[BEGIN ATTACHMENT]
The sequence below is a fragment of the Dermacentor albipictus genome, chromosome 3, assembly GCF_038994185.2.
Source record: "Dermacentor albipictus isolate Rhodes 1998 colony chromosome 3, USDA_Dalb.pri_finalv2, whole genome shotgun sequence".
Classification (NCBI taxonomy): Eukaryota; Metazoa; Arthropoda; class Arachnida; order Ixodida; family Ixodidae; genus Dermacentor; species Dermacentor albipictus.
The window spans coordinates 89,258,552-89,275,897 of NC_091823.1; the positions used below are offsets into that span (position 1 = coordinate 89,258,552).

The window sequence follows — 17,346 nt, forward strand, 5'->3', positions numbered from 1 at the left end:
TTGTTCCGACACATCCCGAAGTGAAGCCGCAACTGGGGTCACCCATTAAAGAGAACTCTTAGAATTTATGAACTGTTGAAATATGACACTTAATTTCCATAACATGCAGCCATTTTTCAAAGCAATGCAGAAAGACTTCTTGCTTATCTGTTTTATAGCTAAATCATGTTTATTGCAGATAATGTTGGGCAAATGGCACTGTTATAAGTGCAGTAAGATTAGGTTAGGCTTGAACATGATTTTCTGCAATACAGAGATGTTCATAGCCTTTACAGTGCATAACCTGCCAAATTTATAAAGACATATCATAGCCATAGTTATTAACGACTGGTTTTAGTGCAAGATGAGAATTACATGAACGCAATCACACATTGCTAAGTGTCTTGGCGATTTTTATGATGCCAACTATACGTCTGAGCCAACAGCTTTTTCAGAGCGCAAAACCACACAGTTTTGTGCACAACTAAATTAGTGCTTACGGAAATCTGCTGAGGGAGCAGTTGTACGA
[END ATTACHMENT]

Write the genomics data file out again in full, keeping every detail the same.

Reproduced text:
The sequence below is a fragment of the Dermacentor albipictus genome, chromosome 3, assembly GCF_038994185.2.
Source record: "Dermacentor albipictus isolate Rhodes 1998 colony chromosome 3, USDA_Dalb.pri_finalv2, whole genome shotgun sequence".
Classification (NCBI taxonomy): Eukaryota; Metazoa; Arthropoda; class Arachnida; order Ixodida; family Ixodidae; genus Dermacentor; species Dermacentor albipictus.
The window spans coordinates 89,258,552-89,275,897 of NC_091823.1; the positions used below are offsets into that span (position 1 = coordinate 89,258,552).

The window sequence follows — 17,346 nt, forward strand, 5'->3', positions numbered from 1 at the left end:
TTGTTCCGACACATCCCGAAGTGAAGCCGCAACTGGGGTCACCCATTAAAGAGAACTCTTAGAATTTATGAACTGTTGAAATATGACACTTAATTTCCATAACATGCAGCCATTTTTCAAAGCAATGCAGAAAGACTTCTTGCTTATCTGTTTTATAGCTAAATCATGTTTATTGCAGATAATGTTGGGCAAATGGCACTGTTATAAGTGCAGTAAGATTAGGTTAGGCTTGAACATGATTTTCTGCAATACAGAGATGTTCATAGCCTTTACAGTGCATAACCTGCCAAATTTATAAAGACATATCATAGCCATAGTTATTAACGACTGGTTTTAGTGCAAGATGAGAATTACATGAACGCAATCACACATTGCTAAGTGTCTTGGCGATTTTTATGATGCCAACTATACGTCTGAGCCAACAGCTTTTTCAGAGCGCAAAACCACACAGTTTTGTGCACAACTAAATTAGTGCTTACGGAAATCTGCTGAGGGAGCAGTTGTACGA